But wild animals were also drawn and painted for reasons other than to decorate stately homes; their images were captured so that people could learn about the natural world. Consider how hard it would be for a traveller from the Middle Ages to explain an elephant to people who hadn’t seen one before – which may excuse the appearance of the chubby grey creature on the left in this painting.
The urge to see and know about exotic animals was gradually satisfied by pictures: anatomist Dr William Hunter commissioned works from George Stubbs because he knew the artist to be talented in anatomical study – as demonstrated by his splendid Whistlejacket (though Stubbs’ depiction of an Indian ‘stag’ is a composite of British and Indian species (i)). The Moose was commissioned because Dr Hunter was keen to prove his theory that the moose was different to the Irish elk (ii).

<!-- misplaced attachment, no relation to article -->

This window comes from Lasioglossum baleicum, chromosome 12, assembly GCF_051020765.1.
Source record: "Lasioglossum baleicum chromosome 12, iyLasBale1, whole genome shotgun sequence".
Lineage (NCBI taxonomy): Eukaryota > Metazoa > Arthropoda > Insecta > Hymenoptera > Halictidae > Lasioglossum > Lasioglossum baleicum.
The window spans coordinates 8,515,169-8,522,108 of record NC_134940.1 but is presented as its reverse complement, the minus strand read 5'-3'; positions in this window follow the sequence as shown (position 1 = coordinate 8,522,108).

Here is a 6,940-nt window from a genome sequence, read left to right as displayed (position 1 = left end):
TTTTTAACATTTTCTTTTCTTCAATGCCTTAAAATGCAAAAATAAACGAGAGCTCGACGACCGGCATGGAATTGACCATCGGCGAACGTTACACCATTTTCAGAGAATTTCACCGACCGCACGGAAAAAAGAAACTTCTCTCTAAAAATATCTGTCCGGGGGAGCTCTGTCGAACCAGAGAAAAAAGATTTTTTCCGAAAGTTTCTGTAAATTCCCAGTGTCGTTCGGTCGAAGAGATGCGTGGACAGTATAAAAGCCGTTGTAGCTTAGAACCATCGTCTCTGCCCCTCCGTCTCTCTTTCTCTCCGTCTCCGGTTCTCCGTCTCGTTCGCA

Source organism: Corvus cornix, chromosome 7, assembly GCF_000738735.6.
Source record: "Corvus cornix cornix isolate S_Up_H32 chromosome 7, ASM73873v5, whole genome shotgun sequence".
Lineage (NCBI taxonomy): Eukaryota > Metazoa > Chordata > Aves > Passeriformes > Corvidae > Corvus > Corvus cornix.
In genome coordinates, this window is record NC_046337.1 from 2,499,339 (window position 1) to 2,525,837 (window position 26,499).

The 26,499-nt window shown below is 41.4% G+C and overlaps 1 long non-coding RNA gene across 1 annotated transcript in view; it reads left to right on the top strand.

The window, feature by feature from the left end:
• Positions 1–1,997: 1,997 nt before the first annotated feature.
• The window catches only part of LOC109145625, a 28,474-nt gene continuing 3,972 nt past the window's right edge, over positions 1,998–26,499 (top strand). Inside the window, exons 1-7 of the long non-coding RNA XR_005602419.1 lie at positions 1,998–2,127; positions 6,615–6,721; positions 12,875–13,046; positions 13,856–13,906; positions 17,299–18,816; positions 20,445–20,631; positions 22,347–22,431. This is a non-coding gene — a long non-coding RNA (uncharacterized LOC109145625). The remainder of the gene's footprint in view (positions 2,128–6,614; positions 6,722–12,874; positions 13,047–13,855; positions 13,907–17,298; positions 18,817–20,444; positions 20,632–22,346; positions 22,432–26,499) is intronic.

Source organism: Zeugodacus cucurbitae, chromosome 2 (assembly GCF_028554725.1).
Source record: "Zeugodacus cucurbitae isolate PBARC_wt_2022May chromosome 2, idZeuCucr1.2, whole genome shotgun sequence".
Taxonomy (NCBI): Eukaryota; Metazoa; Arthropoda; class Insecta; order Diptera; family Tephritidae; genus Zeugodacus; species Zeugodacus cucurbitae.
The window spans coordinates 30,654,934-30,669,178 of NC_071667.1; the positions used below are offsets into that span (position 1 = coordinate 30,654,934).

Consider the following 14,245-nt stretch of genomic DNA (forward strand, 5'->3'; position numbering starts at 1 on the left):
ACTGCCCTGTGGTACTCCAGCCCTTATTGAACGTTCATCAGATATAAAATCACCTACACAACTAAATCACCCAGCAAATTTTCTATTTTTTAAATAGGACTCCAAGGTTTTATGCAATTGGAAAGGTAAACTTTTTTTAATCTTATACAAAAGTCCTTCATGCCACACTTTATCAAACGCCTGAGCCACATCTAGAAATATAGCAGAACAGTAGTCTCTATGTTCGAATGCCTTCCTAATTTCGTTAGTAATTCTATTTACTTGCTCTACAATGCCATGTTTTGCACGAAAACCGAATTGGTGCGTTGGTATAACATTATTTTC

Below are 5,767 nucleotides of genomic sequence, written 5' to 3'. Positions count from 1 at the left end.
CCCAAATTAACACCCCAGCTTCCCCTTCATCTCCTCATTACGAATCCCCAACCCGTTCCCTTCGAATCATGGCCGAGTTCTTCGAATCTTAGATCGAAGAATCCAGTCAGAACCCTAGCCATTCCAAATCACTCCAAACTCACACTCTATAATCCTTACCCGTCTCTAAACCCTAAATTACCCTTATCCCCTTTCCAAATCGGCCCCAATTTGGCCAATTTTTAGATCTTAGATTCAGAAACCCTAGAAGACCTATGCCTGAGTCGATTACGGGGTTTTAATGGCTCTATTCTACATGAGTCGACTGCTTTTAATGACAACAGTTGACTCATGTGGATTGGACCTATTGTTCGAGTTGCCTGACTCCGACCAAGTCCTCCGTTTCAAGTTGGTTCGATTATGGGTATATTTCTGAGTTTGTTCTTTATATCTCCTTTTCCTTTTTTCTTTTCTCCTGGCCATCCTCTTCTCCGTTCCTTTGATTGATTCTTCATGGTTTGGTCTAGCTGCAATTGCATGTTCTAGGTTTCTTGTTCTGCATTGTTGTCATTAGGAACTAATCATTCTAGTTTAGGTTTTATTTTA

Dr Hunter must have been familiar with the errors that could be introduced by artists working from poorly preserved specimens. One beloved example of this problem is the Horniman Museum’s overstuffed walrus. Modern visitors may think he looks like a tusked balloon sitting on an iceberg, but if you hadn’t ever seen a live walrus, how would you know the skin is supposed to have folds? Few people could go to Canada, but a walrus hide could be brought back to London.
Transporting live animals grew in popularity until the menagerie became common during the nineteenth century. Early forerunners of zoos as we know them, these motley collections of exotic animals were kept in conditions we’d see as barbaric today. Originally collected by royals and other people of influence, later menageries ran as businesses, such as that in the Exeter Exchange on London’s Strand. Lord Byron documented a visit there in his diary: